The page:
News

In this section, you can browse through our wide range of News articles. The most recent news is at the top of the page:

Our new essay writing challenge for 15 to 18 year-olds, '2,000 Words to Change the World' produced lots of extremely impressive essays, written on one of four key topics: climate change; sustainable development; responsible travel; and reducing waste. In its first year, 2,000 Words to Change the World has been sponsored by Eurostar.

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On Wednesday 26 February, a Reception was held in the House of Commons to launch the first ever education legislation to have been drafted by pupils and students. It was hosted by Nadia Whittome MP, at 24 the youngest serving MP and was attended by 53 MPs and 47 students aged 13 to 26, including three of YPTE's Young Trustees.

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On Wednesday 26 February 2020, fifty students, including three of YPTE's Young Trustees will be entering parliament on a mission to engage MPs and Peers in the need to repurpose the education system around the climate emergency and ecological crisis.

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At 1pm on 9 February 2020, Brazilian scientists from Marambio base on Seymour Island in the Weddell Sea recorded an air temperature of 20.75C. The reading still needs to be properly confirmed by the World Meteorological Organisation (WMO), but if it is, it will break the previous record of 19.8C which was recorded on Signy Island back in 1982.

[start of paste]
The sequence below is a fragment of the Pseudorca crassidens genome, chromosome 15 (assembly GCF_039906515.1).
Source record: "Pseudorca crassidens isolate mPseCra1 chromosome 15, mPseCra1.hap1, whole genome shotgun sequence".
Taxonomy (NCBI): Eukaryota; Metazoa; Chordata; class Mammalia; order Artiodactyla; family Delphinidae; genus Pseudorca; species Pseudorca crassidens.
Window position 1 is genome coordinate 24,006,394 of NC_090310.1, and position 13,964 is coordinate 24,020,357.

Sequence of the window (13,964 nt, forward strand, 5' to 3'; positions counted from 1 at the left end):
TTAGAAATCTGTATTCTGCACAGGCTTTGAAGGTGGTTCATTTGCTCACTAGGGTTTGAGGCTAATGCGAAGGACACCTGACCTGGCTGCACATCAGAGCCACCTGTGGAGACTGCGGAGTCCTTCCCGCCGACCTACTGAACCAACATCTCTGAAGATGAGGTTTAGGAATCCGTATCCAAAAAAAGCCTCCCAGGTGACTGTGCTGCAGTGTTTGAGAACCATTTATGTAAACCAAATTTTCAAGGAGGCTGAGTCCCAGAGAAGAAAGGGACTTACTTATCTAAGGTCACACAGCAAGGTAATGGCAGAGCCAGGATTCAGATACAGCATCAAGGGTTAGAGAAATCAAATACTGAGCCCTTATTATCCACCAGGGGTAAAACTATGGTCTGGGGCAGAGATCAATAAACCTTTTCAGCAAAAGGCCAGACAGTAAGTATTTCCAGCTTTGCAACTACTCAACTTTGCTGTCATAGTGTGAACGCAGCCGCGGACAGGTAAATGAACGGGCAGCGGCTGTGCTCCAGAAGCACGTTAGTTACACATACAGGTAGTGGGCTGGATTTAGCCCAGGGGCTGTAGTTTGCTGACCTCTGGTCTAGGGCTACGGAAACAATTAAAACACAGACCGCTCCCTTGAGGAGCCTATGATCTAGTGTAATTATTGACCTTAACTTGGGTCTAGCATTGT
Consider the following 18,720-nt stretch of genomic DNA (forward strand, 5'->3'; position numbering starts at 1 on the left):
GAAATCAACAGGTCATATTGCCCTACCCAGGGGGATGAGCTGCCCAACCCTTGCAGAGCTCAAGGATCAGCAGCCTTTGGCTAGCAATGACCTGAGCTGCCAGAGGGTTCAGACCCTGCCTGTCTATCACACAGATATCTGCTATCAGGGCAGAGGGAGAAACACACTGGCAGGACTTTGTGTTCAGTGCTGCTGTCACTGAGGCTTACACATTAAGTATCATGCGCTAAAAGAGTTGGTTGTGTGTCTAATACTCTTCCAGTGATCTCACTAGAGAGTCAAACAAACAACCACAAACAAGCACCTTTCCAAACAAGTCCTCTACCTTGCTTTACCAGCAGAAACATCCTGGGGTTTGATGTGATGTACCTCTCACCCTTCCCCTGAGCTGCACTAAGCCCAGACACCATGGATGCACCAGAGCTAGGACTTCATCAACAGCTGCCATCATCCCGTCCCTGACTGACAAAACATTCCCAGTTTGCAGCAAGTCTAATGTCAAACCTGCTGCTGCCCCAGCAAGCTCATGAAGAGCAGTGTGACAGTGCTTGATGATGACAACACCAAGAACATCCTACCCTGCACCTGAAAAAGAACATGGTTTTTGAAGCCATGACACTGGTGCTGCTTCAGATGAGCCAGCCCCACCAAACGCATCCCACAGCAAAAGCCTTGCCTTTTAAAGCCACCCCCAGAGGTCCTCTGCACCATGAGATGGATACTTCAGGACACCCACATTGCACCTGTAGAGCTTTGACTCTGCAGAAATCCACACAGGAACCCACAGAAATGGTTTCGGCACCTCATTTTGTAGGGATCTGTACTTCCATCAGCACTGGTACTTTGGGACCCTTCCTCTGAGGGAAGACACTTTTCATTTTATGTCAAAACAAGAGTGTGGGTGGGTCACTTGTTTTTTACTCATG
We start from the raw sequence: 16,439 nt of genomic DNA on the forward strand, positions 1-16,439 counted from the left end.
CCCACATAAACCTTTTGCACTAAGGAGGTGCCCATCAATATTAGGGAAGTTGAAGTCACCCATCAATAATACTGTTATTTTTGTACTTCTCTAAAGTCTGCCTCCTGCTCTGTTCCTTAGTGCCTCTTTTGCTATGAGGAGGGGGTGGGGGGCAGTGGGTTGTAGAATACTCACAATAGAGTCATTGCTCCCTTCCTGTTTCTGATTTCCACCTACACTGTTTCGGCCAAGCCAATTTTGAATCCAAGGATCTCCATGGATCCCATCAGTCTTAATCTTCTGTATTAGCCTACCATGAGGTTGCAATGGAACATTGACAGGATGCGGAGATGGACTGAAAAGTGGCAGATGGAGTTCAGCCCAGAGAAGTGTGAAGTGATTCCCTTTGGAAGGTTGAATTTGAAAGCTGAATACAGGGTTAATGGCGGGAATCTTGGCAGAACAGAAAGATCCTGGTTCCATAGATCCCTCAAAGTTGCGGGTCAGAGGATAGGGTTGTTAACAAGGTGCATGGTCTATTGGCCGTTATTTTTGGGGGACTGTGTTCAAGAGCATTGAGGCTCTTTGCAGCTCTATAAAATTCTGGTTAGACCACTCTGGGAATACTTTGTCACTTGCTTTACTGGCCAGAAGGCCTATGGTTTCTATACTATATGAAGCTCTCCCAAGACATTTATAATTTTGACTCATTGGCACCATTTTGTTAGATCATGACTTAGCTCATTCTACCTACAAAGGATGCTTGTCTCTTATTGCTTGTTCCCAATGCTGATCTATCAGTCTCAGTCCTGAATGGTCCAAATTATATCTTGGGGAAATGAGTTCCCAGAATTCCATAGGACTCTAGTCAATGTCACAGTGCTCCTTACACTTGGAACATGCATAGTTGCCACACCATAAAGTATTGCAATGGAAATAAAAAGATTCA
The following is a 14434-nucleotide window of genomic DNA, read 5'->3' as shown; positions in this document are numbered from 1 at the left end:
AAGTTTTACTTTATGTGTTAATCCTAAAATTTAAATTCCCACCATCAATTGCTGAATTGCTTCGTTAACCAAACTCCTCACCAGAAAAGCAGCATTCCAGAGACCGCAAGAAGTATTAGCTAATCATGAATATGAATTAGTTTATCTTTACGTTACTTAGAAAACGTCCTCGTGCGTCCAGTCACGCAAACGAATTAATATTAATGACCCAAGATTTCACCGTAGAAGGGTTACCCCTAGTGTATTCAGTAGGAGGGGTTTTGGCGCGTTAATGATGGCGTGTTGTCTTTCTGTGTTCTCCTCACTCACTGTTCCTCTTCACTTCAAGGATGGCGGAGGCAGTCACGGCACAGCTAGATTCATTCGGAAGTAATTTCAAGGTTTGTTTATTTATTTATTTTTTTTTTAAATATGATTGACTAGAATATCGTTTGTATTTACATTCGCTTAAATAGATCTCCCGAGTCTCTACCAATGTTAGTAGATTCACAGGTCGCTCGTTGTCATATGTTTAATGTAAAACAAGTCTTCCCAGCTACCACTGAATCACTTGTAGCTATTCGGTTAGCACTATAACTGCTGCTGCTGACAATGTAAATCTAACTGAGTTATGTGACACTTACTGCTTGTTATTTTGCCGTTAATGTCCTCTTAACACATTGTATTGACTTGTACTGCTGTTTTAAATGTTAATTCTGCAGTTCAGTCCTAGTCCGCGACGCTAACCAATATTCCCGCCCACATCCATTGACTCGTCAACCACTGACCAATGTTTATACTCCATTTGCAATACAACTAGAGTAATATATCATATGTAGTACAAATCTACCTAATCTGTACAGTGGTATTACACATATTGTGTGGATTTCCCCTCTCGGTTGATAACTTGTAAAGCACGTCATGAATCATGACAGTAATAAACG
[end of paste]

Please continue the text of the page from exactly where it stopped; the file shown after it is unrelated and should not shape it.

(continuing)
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British Prime Minister Boris Johnson has brought forward the target date to end sales of all new petrol and diesel cars from 2040 to 2035. The ban will now include hybrid vehicles as well, meaning currently that all new vehicles will have to be electric or hydrogen-powered after this date.

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Yesterday at the 2020 World Economic Forum, held in Davos, Switzerland, US President Donald Trump addressed delegates with a speech which did its best to ignore climate change. In his view, "We must reject the perennial prophets of doom", while he called for a rejection of "predictions of the apocalypse." In his view, today's climate activists are "the heirs of yesterday's foolish fortune tellers".

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Data provided by the UK Met Office, NASA and the National Oceanic and Atmospheric Administration (NOAA) in the USA and the Copernicus Climate Change Service in Europe all agrees that the past five years have been the hottest since global temperature recording began in 1850. The average temperature for 2019 was around 1.1C above the average for 1850 to 1900.

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